IRS CIRCULAR 230 NOTICE: To the extent that this message or any attachment concerns tax matters, it is not intended to be used and cannot be used by a taxpayer for the purpose of avoiding penalties that may be imposed by law.

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  • STA Wealth Planning Process - Scott Bishop
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February 2018
    IRAs, Retirement Savings, Retirement Plans
July 2017
    Small Business
September 2017
    Choosing an Advisor, Investing
June 2017
    Retirement Savings, Retirement, Financial Planning
July 2017
    Financial Planning, Lifestage Based Planning, Personal Finance

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    Stocks
Can you buy shares in the Dow Jones Industrial Average (DJIA)?
100% of people found this answer helpful

The Dow Jones Industrial Average (DJIA) is the oldest and most widely followed U.S. stock market index. Unlike the S&P 500 that follows the “top” 500 stocks as chosen by the Standard & Pools Compnay (a broader index), the DJIA tacks 30 stocks as chosen by the Dow Jones Company.  A stock index tracks the price changes of a selected group of stock, and, although you cannot buy directly into the index, there are investment products available that closely match the performance of the DJIA.  Here are factors to consider and ways to invest that will track the progress DJIA.

How are the Dow 30 Stocks Chosen?


The DJIA tracks the share price values and change of 30 companies selected to represent the major companies and sectors of the U.S. economy. You will recognize most, if not all, of the 30 Dow Jones Industrial companies. The index components include IBM, McDonald's, The Walt Disney Company, Exxon-Mobil, Coca Cola, Walmart, Bank of America and American Express. The stocks in the index are changed to best match the fortunes of the U.S. economy and overall stock market. For example, in 2009, General Motors was replaced by Cisco Systems after the auto manufacturer declared bankruptcy.

Buy Stock Shares


One way to invest in the DJIA is to buy shares of each of the 30 stocks in the index. The index is share price weighted, so buying an equal number of shares of each stock would produce investment results similar to the DJIA index. At the time of publication, buying one share each of the 30 Dow Jones stocks would cost about $2,000. This might not be an efficient way to buy the index unless you could purchase a number of shares of each stock, since your stockbroker would charge a separate commission for each purchase.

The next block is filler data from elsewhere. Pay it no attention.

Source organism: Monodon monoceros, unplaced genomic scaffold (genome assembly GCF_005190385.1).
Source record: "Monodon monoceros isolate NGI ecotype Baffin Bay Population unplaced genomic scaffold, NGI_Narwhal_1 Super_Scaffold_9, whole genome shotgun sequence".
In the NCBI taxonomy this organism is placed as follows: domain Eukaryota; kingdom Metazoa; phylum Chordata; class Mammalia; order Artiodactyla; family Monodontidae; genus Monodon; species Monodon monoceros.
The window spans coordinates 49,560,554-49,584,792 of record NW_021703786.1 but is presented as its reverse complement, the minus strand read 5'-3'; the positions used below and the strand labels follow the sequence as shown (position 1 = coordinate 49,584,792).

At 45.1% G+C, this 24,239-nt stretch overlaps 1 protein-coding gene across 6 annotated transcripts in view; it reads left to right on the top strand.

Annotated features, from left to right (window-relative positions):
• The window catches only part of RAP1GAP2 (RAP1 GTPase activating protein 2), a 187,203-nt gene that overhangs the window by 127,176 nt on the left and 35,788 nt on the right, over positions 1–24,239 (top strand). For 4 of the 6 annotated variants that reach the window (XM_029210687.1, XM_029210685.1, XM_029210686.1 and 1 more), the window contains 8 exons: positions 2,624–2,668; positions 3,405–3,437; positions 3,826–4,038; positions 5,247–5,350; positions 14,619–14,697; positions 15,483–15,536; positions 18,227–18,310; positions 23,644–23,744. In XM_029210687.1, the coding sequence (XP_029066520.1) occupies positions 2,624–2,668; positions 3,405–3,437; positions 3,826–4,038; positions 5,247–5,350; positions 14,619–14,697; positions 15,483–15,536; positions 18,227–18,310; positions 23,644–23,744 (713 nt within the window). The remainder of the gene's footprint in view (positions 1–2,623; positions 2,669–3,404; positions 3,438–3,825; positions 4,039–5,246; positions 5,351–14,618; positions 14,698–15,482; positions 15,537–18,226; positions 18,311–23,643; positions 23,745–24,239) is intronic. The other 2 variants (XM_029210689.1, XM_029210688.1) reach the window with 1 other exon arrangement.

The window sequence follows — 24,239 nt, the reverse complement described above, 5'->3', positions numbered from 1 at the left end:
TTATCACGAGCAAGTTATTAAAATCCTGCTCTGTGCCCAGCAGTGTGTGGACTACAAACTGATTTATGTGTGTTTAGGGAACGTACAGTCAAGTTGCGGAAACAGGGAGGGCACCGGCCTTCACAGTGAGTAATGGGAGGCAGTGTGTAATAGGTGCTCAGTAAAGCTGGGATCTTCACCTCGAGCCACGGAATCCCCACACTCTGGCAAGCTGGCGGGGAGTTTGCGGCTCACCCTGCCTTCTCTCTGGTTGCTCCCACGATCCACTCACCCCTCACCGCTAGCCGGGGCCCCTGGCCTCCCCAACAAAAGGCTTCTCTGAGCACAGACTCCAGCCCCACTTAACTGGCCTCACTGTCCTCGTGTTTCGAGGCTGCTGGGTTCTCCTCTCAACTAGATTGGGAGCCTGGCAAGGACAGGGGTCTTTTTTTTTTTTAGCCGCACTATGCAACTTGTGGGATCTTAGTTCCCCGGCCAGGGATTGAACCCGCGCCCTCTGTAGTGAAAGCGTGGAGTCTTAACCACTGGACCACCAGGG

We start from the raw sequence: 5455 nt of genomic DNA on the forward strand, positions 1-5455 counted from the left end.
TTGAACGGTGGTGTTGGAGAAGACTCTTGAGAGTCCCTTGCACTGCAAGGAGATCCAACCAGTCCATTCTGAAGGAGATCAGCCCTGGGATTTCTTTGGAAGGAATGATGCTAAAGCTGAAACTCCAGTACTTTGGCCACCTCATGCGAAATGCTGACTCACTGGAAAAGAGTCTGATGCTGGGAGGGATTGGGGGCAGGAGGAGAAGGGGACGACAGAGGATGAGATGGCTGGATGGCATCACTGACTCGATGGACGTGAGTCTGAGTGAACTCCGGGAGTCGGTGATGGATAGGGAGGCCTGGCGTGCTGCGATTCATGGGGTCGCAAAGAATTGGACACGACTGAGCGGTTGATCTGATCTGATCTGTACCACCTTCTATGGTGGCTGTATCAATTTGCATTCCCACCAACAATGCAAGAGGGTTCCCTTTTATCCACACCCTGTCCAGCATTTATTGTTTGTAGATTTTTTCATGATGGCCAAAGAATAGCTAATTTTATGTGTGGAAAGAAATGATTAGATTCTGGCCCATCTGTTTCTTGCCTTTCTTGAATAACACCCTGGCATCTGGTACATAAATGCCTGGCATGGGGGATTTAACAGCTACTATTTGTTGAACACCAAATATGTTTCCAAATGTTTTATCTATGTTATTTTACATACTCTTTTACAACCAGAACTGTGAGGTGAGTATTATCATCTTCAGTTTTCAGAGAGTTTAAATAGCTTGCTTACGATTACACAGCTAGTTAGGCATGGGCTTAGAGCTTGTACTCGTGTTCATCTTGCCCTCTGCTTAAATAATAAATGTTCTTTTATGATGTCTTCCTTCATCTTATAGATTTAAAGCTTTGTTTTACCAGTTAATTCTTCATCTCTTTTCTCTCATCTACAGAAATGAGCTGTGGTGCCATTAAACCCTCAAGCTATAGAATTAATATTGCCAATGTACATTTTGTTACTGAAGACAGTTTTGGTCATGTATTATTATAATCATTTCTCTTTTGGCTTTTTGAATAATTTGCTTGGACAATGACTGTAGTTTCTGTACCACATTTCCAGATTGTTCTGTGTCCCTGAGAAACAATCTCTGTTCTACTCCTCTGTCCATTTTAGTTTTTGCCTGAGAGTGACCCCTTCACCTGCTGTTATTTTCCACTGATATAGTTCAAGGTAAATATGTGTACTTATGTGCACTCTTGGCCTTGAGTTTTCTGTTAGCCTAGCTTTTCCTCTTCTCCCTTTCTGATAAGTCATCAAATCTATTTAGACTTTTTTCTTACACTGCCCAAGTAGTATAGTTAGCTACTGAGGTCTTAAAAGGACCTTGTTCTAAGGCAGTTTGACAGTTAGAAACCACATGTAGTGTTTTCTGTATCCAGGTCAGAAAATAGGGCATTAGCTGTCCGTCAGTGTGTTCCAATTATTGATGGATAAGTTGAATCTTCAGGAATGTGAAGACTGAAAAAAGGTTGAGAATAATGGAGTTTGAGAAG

Exchange-traded Fund


An exchange-traded fund is designed to track the results of a specific index. One ETF, the SPDR Dow Jones Industrial Average ETF (stock symbol DIA), directly tracks the DJIA. This ETF hold shares of the DJIA stocks in the same proportion as tracked by the Industrials stock index. Shares of DIA can be bought through any stock brokerage account and would be the most efficient way to invest in the DJIA. The SPDR DJIA ETF was formerly called the DIAMONDS Trust, Series 1.  There are also index mutual funds that can be purchased to track the DJIA.

August 2017
    Insurance
What is a convertible insurance policy?
100% of people found this answer helpful
June 2017
    IRAs
How does a Roth IRA grow over time?
89% of people found this answer helpful
June 2017
    Debt, Insurance
How can I borrow money from my life insurance policy?
88% of people found this answer helpful
June 2017
    Investing, Mutual Funds
What is the average annual return for the S&P 500?
83% of people found this answer helpful
June 2017